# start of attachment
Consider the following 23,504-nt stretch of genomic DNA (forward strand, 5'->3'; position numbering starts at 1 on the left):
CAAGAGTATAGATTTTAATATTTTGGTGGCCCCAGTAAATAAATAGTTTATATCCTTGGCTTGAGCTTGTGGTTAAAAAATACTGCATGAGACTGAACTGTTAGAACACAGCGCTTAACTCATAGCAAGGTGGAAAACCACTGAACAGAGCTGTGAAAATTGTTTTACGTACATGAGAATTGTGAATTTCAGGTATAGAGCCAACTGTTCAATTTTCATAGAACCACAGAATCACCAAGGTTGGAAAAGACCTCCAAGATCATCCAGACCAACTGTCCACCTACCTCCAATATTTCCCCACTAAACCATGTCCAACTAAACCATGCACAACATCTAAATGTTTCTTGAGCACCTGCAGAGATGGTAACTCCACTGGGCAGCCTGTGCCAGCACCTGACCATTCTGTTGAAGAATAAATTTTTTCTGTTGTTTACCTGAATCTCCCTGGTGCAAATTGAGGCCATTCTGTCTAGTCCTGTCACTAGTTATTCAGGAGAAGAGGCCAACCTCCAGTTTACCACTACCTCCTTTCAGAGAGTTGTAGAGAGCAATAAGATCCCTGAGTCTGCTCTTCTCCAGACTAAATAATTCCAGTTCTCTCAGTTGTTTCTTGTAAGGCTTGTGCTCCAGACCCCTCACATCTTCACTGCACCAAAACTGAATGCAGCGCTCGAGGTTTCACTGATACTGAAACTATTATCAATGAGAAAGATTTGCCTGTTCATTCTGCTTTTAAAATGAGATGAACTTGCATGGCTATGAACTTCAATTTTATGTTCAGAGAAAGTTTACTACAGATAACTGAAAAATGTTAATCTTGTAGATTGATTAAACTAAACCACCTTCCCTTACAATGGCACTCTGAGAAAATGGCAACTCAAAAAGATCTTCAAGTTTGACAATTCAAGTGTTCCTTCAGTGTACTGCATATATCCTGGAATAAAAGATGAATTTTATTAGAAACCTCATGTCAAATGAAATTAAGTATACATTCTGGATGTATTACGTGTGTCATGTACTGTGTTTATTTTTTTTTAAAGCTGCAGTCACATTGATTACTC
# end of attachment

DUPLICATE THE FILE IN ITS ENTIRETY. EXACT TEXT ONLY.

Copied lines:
Consider the following 23,504-nt stretch of genomic DNA (forward strand, 5'->3'; position numbering starts at 1 on the left):
CAAGAGTATAGATTTTAATATTTTGGTGGCCCCAGTAAATAAATAGTTTATATCCTTGGCTTGAGCTTGTGGTTAAAAAATACTGCATGAGACTGAACTGTTAGAACACAGCGCTTAACTCATAGCAAGGTGGAAAACCACTGAACAGAGCTGTGAAAATTGTTTTACGTACATGAGAATTGTGAATTTCAGGTATAGAGCCAACTGTTCAATTTTCATAGAACCACAGAATCACCAAGGTTGGAAAAGACCTCCAAGATCATCCAGACCAACTGTCCACCTACCTCCAATATTTCCCCACTAAACCATGTCCAACTAAACCATGCACAACATCTAAATGTTTCTTGAGCACCTGCAGAGATGGTAACTCCACTGGGCAGCCTGTGCCAGCACCTGACCATTCTGTTGAAGAATAAATTTTTTCTGTTGTTTACCTGAATCTCCCTGGTGCAAATTGAGGCCATTCTGTCTAGTCCTGTCACTAGTTATTCAGGAGAAGAGGCCAACCTCCAGTTTACCACTACCTCCTTTCAGAGAGTTGTAGAGAGCAATAAGATCCCTGAGTCTGCTCTTCTCCAGACTAAATAATTCCAGTTCTCTCAGTTGTTTCTTGTAAGGCTTGTGCTCCAGACCCCTCACATCTTCACTGCACCAAAACTGAATGCAGCGCTCGAGGTTTCACTGATACTGAAACTATTATCAATGAGAAAGATTTGCCTGTTCATTCTGCTTTTAAAATGAGATGAACTTGCATGGCTATGAACTTCAATTTTATGTTCAGAGAAAGTTTACTACAGATAACTGAAAAATGTTAATCTTGTAGATTGATTAAACTAAACCACCTTCCCTTACAATGGCACTCTGAGAAAATGGCAACTCAAAAAGATCTTCAAGTTTGACAATTCAAGTGTTCCTTCAGTGTACTGCATATATCCTGGAATAAAAGATGAATTTTATTAGAAACCTCATGTCAAATGAAATTAAGTATACATTCTGGATGTATTACGTGTGTCATGTACTGTGTTTATTTTTTTTTAAAGCTGCAGTCACATTGATTACTC